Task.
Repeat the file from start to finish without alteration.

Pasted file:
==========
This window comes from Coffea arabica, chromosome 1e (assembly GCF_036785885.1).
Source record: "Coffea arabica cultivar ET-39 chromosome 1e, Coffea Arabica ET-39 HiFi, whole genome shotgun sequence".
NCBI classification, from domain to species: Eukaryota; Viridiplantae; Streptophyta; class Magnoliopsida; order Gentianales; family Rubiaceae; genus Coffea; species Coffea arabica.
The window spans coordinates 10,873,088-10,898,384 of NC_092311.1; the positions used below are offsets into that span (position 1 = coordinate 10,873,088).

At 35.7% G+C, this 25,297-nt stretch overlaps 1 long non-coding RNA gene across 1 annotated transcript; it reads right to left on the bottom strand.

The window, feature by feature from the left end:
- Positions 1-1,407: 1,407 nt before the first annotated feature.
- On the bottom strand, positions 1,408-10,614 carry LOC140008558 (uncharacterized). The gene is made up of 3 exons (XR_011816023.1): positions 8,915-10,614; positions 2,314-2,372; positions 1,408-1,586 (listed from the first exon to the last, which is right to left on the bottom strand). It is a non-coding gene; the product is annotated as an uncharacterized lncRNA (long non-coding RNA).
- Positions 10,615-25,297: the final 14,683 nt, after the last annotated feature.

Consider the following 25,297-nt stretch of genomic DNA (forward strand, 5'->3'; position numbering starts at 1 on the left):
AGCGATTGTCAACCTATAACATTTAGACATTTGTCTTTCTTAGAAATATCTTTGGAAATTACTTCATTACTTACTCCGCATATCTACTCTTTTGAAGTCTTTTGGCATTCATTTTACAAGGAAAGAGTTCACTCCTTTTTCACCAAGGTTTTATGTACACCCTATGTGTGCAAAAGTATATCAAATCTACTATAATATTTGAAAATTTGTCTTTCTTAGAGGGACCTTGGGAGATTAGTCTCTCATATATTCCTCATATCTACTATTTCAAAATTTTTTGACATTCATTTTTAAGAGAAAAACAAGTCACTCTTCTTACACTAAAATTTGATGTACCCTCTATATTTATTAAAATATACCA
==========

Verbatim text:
This window comes from Coffea arabica, chromosome 1e (assembly GCF_036785885.1).
Source record: "Coffea arabica cultivar ET-39 chromosome 1e, Coffea Arabica ET-39 HiFi, whole genome shotgun sequence".
NCBI classification, from domain to species: Eukaryota; Viridiplantae; Streptophyta; class Magnoliopsida; order Gentianales; family Rubiaceae; genus Coffea; species Coffea arabica.
The window spans coordinates 10,873,088-10,898,384 of NC_092311.1; the positions used below are offsets into that span (position 1 = coordinate 10,873,088).

At 35.7% G+C, this 25,297-nt stretch overlaps 1 long non-coding RNA gene across 1 annotated transcript; it reads right to left on the bottom strand.

The window, feature by feature from the left end:
- Positions 1-1,407: 1,407 nt before the first annotated feature.
- On the bottom strand, positions 1,408-10,614 carry LOC140008558 (uncharacterized). The gene is made up of 3 exons (XR_011816023.1): positions 8,915-10,614; positions 2,314-2,372; positions 1,408-1,586 (listed from the first exon to the last, which is right to left on the bottom strand). It is a non-coding gene; the product is annotated as an uncharacterized lncRNA (long non-coding RNA).
- Positions 10,615-25,297: the final 14,683 nt, after the last annotated feature.

Consider the following 25,297-nt stretch of genomic DNA (forward strand, 5'->3'; position numbering starts at 1 on the left):
AGCGATTGTCAACCTATAACATTTAGACATTTGTCTTTCTTAGAAATATCTTTGGAAATTACTTCATTACTTACTCCGCATATCTACTCTTTTGAAGTCTTTTGGCATTCATTTTACAAGGAAAGAGTTCACTCCTTTTTCACCAAGGTTTTATGTACACCCTATGTGTGCAAAAGTATATCAAATCTACTATAATATTTGAAAATTTGTCTTTCTTAGAGGGACCTTGGGAGATTAGTCTCTCATATATTCCTCATATCTACTATTTCAAAATTTTTTGACATTCATTTTTAAGAGAAAAACAAGTCACTCTTCTTACACTAAAATTTGATGTACCCTCTATATTTATTAAAATATACCA